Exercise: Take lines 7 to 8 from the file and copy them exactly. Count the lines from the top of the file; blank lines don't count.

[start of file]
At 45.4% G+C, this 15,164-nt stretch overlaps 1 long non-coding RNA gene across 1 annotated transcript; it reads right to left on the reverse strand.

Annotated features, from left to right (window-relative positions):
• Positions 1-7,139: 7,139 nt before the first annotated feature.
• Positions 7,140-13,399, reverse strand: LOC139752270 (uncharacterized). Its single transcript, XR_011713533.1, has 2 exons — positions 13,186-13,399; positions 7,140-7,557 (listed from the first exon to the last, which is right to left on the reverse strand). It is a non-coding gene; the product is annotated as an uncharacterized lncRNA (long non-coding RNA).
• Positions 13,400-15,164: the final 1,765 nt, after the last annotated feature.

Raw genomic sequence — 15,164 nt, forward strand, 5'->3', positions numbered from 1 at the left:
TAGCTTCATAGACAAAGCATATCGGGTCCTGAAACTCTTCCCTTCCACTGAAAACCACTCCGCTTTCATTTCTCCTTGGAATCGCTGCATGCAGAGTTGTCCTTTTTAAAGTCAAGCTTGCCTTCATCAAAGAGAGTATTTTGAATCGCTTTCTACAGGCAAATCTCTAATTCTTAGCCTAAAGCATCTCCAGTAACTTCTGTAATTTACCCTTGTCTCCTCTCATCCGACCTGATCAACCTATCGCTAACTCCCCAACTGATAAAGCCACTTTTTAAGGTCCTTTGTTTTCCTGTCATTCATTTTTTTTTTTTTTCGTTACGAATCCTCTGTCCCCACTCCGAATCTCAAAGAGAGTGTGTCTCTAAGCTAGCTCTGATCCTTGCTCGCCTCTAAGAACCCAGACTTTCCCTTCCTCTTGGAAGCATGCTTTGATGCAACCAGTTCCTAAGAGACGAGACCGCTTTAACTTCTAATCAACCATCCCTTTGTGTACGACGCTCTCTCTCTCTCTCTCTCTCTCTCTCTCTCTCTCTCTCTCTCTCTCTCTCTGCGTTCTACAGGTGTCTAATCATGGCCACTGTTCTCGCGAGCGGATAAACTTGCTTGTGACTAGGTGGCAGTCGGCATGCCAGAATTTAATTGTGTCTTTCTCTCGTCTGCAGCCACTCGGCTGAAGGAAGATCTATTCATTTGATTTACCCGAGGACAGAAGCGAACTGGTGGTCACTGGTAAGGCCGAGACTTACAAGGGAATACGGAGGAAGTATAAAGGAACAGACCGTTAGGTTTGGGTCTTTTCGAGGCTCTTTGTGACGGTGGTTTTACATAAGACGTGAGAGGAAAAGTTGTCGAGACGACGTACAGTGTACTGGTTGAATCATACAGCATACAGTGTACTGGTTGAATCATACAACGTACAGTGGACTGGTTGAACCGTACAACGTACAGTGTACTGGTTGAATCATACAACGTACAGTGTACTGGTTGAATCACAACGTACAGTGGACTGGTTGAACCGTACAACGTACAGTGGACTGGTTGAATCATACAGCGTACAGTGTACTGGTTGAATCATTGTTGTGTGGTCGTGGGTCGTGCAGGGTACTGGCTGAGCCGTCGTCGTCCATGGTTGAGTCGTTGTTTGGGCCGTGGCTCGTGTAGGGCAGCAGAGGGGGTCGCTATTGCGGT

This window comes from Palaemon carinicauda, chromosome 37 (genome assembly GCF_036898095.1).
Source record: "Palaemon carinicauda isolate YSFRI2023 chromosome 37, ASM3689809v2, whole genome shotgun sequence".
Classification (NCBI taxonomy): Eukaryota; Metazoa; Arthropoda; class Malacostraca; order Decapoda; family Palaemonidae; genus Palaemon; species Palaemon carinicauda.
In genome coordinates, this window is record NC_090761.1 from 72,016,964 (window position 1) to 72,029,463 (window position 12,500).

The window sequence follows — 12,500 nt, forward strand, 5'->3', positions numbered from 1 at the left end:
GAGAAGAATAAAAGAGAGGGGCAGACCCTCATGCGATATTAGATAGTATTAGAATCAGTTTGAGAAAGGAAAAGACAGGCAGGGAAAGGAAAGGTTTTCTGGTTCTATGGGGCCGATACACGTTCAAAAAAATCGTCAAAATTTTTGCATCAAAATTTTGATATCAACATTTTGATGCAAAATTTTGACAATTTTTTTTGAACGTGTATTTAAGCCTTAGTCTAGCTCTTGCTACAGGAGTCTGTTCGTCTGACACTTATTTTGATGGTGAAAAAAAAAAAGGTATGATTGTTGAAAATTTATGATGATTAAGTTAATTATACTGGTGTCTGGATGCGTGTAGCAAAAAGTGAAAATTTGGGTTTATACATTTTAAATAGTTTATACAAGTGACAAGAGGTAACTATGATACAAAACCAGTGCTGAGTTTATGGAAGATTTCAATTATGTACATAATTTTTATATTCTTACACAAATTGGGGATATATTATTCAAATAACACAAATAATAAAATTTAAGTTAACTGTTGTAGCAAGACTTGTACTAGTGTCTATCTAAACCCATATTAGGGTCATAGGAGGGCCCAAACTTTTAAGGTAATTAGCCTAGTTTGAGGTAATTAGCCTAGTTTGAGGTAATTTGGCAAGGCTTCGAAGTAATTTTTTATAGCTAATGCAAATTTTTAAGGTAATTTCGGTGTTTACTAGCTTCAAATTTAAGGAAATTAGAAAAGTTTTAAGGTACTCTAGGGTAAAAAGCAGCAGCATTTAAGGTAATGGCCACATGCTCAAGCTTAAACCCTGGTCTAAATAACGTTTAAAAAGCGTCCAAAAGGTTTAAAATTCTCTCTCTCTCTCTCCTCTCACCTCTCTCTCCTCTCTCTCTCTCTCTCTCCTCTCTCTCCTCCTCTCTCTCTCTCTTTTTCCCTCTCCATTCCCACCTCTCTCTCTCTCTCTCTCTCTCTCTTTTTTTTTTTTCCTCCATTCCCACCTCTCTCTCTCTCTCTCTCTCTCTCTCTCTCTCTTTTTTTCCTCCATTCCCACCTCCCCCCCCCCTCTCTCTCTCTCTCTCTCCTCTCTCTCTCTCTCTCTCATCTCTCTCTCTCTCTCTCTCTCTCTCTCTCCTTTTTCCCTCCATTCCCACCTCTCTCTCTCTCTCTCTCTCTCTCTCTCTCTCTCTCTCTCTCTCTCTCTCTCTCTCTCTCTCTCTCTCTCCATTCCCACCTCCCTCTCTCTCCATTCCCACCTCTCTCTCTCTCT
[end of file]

TAGCTTCATAGACAAAGCATATCGGGTCCTGAAACTCTTCCCTTCCACTGAAAACCACTCCGCTTTCATTTCTCCTTGGAATCGCTGCATGCAGAGTTGTCCTTTTTAAAGTCAAGCTTGCCTTCATCAAAGAGAGTATTTTGAATCGCTTTCTACAGGCAAATCTCTAATTCTTAGCCTAAAGCATCTCCAGTAACTTCTGTAATTTACCCTTGTCTCCTCTCATCCGACCTGATCAACCTATCGCTAACTCCCCAACTGATAAAGCCACTTTTTAAGGTCCTTTGTTTTCCTGTCATTCATTTTTTTTTTTTTTCGTTACGAATCCTCTGTCCCCACTCCGAATCTCAAAGAGAGTGTGTCTCTAAGCTAGCTCTGATCCTTGCTCGCCTCTAAGAACCCAGACTTTCCCTTCCTCTTGGAAGCATGCTTTGATGCAACCAGTTCCTAAGAGACGAGACCGCTTTAACTTCTAATCAACCATCCCTTTGTGTACGACGCTCTCTCTCTCTCTCTCTCTCTCTCTCTCTCTCTCTCTCTCTCTCTCTCTCTGCGTTCTACAGGTGTCTAATCATGGCCACTGTTCTCGCGAGCGGATAAACTTGCTTGTGACTAGGTGGCAGTCGGCATGCCAGAATTTAATTGTGTCTTTCTCTCGTCTGCAGCCACTCGGCTGAAGGAAGATCTATTCATTTGATTTACCCGAGGACAGAAGCGAACTGGTGGTCACTGGTAAGGCCGAGACTTACAAGGGAATACGGAGGAAGTATAAAGGAACAGACCGTTAGGTTTGGGTCTTTTCGAGGCTCTTTGTGACGGTGGTTTTACATAAGACGTGAGAGGAAAAGTTGTCGAGACGACGTACAGTGTACTGGTTGAATCATACAGCATACAGTGTACTGGTTGAATCATACAACGTACAGTGGACTGGTTGAACCGTACAACGTACAGTGTACTGGTTGAATCATACAACGTACAGTGTACTGGTTGAATCACAACGTACAGTGGACTGGTTGAACCGTACAACGTACAGTGGACTGGTTGAATCATACAGCGTACAGTGTACTGGTTGAATCATTGTTGTGTGGTCGTGGGTCGTGCAGGGTACTGGCTGAGCCGTCGTCGTCCATGGTTGAGTCGTTGTTTGGGCCGTGGCTCGTGTAGGGCAGCAGAGGGGGTCGCTATTGCGGT

This window comes from Palaemon carinicauda, chromosome 37 (genome assembly GCF_036898095.1).